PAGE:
Permesso di Soggiorno

Phebe O. is currently a senior at SYA Italy and a blogger for the Campus Reporter program. She comes to SYA from John Bapst Memorial High School in Maine.

When I received a message to bring my passport into school a few days ago, I thought nothing of it, stuffing it into my bulging purse amidst half a million other documents. “You will need to go pick up your stay permit “Permesso di Soggiorno” at 3:50 pm. Please bring your passport.” I smiled. It had been long enough that I needed a permit of stay. 

I found Roberta, the Program Assistant, source of all organization and important information, at the front desk the next day. She handed me a receipt to pick up my permit. I stared blankly for a second, then asked who would meet me at the station. She began laughing. “Nobody! We went with you the first time, now it’s your turn.” I shook my head, nerves suddenly spiking. Only this school would send students with no warning to the Italian police station to pick up official documents alone. Looking at Roberta’s kind smile I thought again. We were given the responsibility and opportunity to book trains to wander around Rome or spend a weekend alone in Milan; why shouldn’t we be responsible for picking up our own paperwork?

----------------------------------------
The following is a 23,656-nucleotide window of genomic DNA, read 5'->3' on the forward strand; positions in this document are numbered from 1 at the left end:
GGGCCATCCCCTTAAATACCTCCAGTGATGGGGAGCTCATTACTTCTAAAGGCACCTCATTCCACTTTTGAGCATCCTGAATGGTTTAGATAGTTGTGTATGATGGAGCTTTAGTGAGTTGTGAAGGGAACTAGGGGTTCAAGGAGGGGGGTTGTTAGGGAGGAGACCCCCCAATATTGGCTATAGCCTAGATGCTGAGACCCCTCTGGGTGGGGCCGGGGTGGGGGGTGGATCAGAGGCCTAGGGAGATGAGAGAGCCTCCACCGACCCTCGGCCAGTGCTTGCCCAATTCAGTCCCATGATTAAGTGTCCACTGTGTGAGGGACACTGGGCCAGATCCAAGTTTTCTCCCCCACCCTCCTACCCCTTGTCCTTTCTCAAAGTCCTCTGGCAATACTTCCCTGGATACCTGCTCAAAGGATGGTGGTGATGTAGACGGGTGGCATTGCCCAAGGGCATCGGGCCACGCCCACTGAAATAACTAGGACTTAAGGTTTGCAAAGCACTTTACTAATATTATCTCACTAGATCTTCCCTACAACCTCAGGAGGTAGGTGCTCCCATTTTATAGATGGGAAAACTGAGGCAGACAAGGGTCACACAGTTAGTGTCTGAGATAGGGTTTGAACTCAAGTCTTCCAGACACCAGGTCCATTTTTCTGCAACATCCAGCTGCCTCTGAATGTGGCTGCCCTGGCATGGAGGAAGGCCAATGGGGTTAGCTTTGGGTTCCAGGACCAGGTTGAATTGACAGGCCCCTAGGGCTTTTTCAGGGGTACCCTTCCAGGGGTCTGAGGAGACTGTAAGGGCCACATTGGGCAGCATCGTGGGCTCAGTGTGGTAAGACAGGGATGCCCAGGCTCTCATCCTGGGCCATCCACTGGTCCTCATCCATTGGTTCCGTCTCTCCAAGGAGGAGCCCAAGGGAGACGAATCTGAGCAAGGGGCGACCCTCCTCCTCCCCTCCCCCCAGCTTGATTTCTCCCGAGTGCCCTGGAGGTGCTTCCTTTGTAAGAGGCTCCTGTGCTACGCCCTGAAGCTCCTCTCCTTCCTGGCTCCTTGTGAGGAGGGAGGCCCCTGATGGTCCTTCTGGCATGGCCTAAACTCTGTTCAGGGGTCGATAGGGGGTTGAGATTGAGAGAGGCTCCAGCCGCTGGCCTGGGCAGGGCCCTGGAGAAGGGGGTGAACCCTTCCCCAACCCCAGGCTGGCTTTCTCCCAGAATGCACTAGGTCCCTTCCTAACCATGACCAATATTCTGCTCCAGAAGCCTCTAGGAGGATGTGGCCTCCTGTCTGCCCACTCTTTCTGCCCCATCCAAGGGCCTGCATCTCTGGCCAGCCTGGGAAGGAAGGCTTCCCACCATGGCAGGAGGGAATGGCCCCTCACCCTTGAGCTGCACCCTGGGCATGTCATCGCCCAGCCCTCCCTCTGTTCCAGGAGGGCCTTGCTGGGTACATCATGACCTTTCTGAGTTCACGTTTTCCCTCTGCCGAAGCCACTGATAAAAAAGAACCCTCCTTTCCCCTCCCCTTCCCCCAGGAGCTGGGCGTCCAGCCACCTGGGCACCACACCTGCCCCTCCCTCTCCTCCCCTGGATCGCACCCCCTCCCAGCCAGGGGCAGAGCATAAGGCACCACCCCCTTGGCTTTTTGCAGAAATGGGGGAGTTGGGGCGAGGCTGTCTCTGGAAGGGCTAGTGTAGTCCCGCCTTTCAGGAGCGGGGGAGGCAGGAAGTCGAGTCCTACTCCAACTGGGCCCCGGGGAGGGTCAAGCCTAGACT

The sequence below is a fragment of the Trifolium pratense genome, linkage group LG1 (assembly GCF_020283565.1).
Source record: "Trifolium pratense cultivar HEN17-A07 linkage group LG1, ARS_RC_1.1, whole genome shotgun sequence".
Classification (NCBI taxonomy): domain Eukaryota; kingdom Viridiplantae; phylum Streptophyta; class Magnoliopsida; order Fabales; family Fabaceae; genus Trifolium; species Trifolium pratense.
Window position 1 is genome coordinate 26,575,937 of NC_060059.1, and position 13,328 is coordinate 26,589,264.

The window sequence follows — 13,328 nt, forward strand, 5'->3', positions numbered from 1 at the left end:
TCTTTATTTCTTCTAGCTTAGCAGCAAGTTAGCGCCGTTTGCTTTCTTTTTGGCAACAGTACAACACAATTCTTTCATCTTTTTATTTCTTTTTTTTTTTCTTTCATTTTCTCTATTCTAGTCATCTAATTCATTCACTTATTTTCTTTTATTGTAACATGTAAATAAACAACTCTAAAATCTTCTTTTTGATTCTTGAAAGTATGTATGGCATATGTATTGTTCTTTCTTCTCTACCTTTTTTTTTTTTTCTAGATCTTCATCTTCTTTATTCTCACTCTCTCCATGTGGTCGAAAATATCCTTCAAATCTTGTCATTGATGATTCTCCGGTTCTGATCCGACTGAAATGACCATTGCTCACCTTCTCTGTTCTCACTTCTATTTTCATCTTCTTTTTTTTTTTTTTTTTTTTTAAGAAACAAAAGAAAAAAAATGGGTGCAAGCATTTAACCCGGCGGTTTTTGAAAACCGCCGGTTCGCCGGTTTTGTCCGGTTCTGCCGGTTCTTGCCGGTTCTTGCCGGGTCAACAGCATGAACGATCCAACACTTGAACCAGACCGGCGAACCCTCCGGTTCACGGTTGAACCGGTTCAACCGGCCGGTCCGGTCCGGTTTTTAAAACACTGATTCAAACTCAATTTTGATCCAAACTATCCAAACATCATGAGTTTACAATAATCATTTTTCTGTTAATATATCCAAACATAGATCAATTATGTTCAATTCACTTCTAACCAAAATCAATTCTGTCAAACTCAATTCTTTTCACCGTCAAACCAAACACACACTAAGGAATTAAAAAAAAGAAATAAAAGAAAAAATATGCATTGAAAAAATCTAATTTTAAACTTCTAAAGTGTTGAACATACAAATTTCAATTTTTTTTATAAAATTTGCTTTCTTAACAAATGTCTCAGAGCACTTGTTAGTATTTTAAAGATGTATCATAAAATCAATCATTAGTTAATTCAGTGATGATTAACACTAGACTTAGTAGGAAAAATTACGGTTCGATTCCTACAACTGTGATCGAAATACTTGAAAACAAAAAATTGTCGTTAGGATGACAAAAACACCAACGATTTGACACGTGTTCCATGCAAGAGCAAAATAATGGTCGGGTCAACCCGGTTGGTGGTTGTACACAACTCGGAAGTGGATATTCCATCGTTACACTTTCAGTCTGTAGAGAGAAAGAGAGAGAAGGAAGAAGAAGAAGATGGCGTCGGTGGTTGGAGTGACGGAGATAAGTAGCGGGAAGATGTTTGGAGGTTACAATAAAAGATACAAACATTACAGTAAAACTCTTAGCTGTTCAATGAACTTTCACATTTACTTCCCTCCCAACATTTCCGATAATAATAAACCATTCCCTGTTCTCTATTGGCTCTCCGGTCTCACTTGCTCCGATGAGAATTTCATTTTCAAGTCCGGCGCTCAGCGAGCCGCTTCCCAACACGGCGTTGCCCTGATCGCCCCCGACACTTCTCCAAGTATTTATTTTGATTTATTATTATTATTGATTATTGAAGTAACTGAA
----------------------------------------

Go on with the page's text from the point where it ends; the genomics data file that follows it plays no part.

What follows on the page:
I arrived at the police station, blood pumping in my ears. After mishearing their question three times I finally gave them my name and was called inside. Off to a good start. I sighed. One officer waited at the door, looking over at me. I must have appeared nervous: out of place with my oversized school backpack and birkenstocks (I cannot possibly explain how many conversations I have had with curious Italians wondering why anyone would wear “sandals” during the winter). The officer smiled at me, asking about school with heavily accented English. He was clearly familiar with SYA students showing up in a similar state of disarray. We talked about teachers and work and winter, comparing our hometown climates and commiserating over the weather. He was as kind and friendly as anyone I’ve met here. 

Leaving the office with my permit a few minutes later, I smiled, thinking of how much has changed in the past few months. I used to be afraid to walk into my local co-op at home in the United States because the concept of small talk and social interaction made me so nervous, even in English. But here I was alone in an Italian police station, conversing about the weather with an officer while waiting for my Italian permit of stay. Who would have guessed? 

Maybe it’s stupid, but I carry around my permit with more pride having gotten it on my own. SYA commits a level of trust in students that no American school has ever given me. And I have watched myself step up again and again, working through situations in a foreign country and foreign language which I would have shied away from in my own American hometown. It is these small moments in which I realize true personal growth. 

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